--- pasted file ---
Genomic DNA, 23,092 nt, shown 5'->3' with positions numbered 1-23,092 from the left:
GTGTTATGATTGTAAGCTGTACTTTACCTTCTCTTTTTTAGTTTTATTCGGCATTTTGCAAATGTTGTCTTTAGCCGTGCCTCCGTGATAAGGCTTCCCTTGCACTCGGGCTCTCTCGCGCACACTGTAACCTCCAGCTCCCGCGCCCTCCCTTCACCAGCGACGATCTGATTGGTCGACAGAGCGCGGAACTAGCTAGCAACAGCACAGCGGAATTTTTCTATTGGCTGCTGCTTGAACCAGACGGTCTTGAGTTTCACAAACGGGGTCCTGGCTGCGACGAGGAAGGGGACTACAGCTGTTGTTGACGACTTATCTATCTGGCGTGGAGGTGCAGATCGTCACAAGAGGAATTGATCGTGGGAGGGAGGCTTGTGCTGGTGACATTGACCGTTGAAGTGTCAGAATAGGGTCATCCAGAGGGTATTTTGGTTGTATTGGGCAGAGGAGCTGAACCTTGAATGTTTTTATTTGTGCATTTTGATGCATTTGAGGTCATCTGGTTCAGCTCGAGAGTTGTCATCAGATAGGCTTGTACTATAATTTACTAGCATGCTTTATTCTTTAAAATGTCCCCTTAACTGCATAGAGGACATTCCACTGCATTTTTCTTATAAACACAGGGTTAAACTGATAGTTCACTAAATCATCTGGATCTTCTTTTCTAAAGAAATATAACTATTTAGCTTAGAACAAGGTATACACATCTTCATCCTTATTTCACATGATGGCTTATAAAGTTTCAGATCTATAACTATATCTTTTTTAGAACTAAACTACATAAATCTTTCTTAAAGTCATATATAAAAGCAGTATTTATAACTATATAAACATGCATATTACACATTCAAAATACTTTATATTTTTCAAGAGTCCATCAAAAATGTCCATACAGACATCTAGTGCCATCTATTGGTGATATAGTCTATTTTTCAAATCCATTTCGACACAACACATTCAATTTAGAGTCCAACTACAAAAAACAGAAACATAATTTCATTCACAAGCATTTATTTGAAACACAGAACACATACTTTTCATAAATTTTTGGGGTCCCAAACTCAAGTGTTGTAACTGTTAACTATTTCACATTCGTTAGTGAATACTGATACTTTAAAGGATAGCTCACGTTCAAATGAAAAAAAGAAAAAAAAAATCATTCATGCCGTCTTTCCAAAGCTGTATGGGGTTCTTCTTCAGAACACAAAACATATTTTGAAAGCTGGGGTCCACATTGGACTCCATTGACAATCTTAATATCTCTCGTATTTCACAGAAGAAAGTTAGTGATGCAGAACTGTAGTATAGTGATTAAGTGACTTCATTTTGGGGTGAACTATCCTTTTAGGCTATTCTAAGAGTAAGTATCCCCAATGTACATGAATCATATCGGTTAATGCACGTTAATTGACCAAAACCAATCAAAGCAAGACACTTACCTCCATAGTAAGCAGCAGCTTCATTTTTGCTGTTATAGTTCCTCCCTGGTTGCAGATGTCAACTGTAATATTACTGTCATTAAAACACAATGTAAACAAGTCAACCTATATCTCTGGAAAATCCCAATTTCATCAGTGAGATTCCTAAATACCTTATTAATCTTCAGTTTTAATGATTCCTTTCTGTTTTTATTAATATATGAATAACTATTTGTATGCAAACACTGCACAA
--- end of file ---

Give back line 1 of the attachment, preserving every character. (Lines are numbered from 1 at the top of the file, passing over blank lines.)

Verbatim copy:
Genomic DNA, 23,092 nt, shown 5'->3' with positions numbered 1-23,092 from the left: